Rural women empowered to access renewable energy Mrs Judith Marera

Ivan Zhakata Herald Correspondent

As Zimbabwe considers renewable energy a game changer for rural development, Government, private companies and foreign donors are all working to improve women’s lives by increasing access to affordable and clean energy.

Only 13 percent of rural households have access to electricity and because of financial constraints, most rural women still rely on solid biomass fuel for thermal needs and have no access to clean energy sources.

It is against this background that a number of women have embarked on projects to empower their colleagues in rural communities in terms of energy provision.

Judith Marera, the co-founder and chief executive officer for Lanforce Energy, a women-led for profit social enterprise in the renewable energy sector, realises the challenges women and children go through in search of firewood for cooking having herself been born and raised in rural Zimbabwe.

“We are on a mission to eradicate energy poverty and empowering women by going green for future generations,” she said.

Marera’s initiative is targeting to empower women in Mashonaland East province, creating employment for 25 women as community based agents in Uzumba, Murehwa and Pfungwe where biogas digesters are being set up. Because of her efforts, Marera is one of 54 women in Africa philanthropy the Honoris United Universities is offering a scholarship to study any programme of choice at one of its universities.

She is also a beneficiary of the 2021 Tony Elumelu Foundation Entrepreneurship programme and last year, she won awards from the Small and Medium Enterprises Association of Zimbabwe (SMEAZ) and the Chartered Institute of Project Managers Zimbabwe (CIPMZ) for her efforts to empower fellow women with whom she shares a background.

Lanforce Energy’s biogas digesters have proved to be a hit in rural communities where women have found a viable and cheap alternative to electricity and firewood. Sharon Yeti, the chief executive officer for Powerlive Zimbabwe, is leading a programme to provide clean, safe and sustainable energy solutions to women.

Her ambition is to make women’s lives better and empower them in the smallest way possible through renewable resources. She believes access to energy services can improve women’s health and well-being thereby supporting the achievement of SDG 5 on gender equality and SDG 7 on affordable and clean energy in line with the 2030 Agenda for sustainable development.

More than 60 percent of Zimbabwe’s population is estimated to be still relying on solid biomass fuel for thermal needs and has no access to clean energy sources while about 20 percent of urban households use wood as the main cooking fuel because of the unreliability of electricity supply and financial constraints.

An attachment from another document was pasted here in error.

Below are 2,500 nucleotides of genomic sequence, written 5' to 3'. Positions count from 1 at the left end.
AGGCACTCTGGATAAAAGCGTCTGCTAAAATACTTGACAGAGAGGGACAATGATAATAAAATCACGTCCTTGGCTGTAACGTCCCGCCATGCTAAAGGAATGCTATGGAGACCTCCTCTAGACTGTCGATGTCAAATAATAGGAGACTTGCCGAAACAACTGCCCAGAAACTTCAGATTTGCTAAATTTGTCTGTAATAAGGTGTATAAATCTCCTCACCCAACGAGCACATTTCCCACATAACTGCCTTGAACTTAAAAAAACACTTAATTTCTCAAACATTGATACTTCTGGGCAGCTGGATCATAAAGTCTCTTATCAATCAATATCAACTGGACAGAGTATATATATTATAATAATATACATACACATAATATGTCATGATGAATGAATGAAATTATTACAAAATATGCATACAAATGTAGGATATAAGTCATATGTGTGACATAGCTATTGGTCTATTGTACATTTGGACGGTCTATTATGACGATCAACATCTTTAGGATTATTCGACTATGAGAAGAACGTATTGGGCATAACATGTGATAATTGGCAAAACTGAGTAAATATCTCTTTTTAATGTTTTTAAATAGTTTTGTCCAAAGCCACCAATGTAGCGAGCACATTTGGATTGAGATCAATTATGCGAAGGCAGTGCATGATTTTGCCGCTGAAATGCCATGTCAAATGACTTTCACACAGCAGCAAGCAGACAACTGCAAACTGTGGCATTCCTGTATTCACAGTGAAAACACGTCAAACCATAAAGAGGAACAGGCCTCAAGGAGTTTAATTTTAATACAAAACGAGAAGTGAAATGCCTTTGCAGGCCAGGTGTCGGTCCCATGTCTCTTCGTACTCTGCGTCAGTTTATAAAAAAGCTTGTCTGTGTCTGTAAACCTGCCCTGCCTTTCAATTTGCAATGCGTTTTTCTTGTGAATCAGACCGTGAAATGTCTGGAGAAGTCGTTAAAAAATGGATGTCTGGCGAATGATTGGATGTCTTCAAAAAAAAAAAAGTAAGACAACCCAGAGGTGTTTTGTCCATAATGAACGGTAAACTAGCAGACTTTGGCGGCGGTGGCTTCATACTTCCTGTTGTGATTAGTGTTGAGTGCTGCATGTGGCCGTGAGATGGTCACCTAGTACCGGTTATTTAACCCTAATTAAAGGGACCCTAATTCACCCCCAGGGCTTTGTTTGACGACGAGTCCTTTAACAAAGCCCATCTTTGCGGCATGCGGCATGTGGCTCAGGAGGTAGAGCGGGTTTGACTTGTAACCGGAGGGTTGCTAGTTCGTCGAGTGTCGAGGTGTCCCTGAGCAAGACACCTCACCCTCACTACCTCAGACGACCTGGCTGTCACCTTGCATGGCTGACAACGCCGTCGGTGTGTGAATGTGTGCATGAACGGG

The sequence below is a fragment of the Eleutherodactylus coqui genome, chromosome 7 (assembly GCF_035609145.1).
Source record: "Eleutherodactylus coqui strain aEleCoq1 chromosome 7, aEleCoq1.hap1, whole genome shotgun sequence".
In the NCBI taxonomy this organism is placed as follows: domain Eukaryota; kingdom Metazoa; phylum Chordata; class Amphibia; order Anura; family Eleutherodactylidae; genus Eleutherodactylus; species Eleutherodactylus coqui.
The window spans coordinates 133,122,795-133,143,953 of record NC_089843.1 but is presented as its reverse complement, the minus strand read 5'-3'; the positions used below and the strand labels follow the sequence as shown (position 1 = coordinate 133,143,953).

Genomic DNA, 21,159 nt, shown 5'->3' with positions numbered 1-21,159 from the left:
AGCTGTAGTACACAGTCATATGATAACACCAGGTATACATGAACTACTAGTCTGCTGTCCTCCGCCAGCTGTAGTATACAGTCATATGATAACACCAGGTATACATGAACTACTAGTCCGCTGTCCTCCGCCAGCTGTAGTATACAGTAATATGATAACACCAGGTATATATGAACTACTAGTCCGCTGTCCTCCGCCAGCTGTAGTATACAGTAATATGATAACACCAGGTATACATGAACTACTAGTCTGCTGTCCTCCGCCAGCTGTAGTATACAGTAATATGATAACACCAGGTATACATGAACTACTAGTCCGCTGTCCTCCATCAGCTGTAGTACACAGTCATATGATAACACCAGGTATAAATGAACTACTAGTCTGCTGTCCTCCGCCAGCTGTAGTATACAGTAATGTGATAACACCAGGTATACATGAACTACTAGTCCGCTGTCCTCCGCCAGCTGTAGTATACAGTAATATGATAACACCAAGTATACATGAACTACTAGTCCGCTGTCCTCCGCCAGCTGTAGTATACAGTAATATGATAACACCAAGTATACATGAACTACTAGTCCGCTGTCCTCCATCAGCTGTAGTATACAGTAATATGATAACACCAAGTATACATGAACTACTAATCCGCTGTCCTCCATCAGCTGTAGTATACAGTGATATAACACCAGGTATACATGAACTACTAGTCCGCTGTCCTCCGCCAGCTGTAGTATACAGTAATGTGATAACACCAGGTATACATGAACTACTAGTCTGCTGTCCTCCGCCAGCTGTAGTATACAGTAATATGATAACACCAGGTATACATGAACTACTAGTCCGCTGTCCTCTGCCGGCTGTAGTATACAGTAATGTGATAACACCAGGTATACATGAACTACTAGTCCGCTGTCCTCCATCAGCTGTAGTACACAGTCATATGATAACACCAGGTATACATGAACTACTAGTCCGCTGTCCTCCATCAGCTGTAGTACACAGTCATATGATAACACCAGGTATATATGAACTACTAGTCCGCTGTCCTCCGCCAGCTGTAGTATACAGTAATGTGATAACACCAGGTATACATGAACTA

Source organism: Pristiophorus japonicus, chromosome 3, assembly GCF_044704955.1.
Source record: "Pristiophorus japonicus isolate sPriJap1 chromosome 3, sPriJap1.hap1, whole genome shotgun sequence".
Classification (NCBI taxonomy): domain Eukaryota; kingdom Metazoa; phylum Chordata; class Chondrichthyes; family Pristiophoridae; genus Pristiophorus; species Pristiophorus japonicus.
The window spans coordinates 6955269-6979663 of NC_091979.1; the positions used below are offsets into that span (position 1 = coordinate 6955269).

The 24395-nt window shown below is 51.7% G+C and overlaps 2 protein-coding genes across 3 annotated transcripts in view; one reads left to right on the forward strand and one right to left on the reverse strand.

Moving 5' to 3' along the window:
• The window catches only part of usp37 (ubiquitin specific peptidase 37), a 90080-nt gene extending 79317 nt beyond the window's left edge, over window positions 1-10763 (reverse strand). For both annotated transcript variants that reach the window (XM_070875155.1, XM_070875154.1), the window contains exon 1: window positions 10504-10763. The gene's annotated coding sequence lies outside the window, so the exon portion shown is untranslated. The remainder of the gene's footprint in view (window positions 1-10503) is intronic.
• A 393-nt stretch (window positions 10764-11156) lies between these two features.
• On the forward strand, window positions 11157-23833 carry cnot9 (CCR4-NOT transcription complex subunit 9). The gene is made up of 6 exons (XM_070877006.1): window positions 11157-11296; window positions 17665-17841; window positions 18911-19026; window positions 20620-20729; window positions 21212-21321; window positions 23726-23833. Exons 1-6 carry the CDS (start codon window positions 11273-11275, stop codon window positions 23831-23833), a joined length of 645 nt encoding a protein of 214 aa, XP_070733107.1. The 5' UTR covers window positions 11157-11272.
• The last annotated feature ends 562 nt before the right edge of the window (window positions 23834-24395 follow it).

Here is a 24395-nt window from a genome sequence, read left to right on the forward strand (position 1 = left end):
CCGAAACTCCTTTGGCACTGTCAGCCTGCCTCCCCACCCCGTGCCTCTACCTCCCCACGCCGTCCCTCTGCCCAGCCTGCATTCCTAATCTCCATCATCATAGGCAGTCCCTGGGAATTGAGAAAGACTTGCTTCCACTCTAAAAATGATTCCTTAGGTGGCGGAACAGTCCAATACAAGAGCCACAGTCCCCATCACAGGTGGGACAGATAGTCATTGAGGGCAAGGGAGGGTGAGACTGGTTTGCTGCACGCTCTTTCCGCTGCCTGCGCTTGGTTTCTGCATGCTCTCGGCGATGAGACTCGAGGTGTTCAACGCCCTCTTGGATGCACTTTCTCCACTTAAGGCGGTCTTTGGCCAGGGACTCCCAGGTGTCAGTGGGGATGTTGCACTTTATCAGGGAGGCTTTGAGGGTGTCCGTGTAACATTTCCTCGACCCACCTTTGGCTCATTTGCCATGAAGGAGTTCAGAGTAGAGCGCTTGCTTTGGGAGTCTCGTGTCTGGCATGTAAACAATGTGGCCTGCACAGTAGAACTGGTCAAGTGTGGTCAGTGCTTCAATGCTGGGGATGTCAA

The 2019 National Renewable Energy Policy identifies energy as a vehicle for providing electricity to millions of households. This is akin to what mobile telephony did for telecommunications. It enabled millions of people to access the latest technology, bringing about new opportunities for development.

According to a 2017 report by Climate Investment Funds (CIF) renewable energy and energy efficiency projects can play an important role in providing access to energy for the approximately 1,2 billion people or 17 percent of the global population which has no access to electricity or liquid fuels.

Shifting the energy sector mix can lead to new economic opportunities and strengthened livelihoods for women and men, as well as improved health, safety, and quality of life.

CIF says as an additional key contribution, energy efficiency and renewable energy projects can contribute to the global imperative of reducing greenhouse gas emissions.

While these projects have the potential for broad and far-reaching benefits, they are found to be more effective for example in relation to improved technology adoption when gender equality is taken into account.

To take gender into account requires identification and assessment of a project’s potentially different impacts on men and women involved and ensuring equitable benefit sharing.

Different renewable energy sub-sectors offer benefits that can be leveraged to improve the livelihoods, employment opportunities, and lives of women, their families, and communities.

They also present challenges that need to be addressed to ensure women and men benefit equitably. Renewable energy value chains for large and small-scale renewable energy sub-sectors include grid and non-grid connected infrastructure.

These pose different employment and livelihood options, as well as varied constraints that need to be considered to meet women and men’s needs and interests along the renewable energy value chain — from employment to consumption.

According to a 2011 World Bank report, women’s economic empowerment is a key ingredient in overall development.

While men are already involved in energy projects, women are not always involved equitably. This is the reason why the likes of Marera and Yeti have taken the initiative to help disadvantaged and energy deficient women in rural communities.

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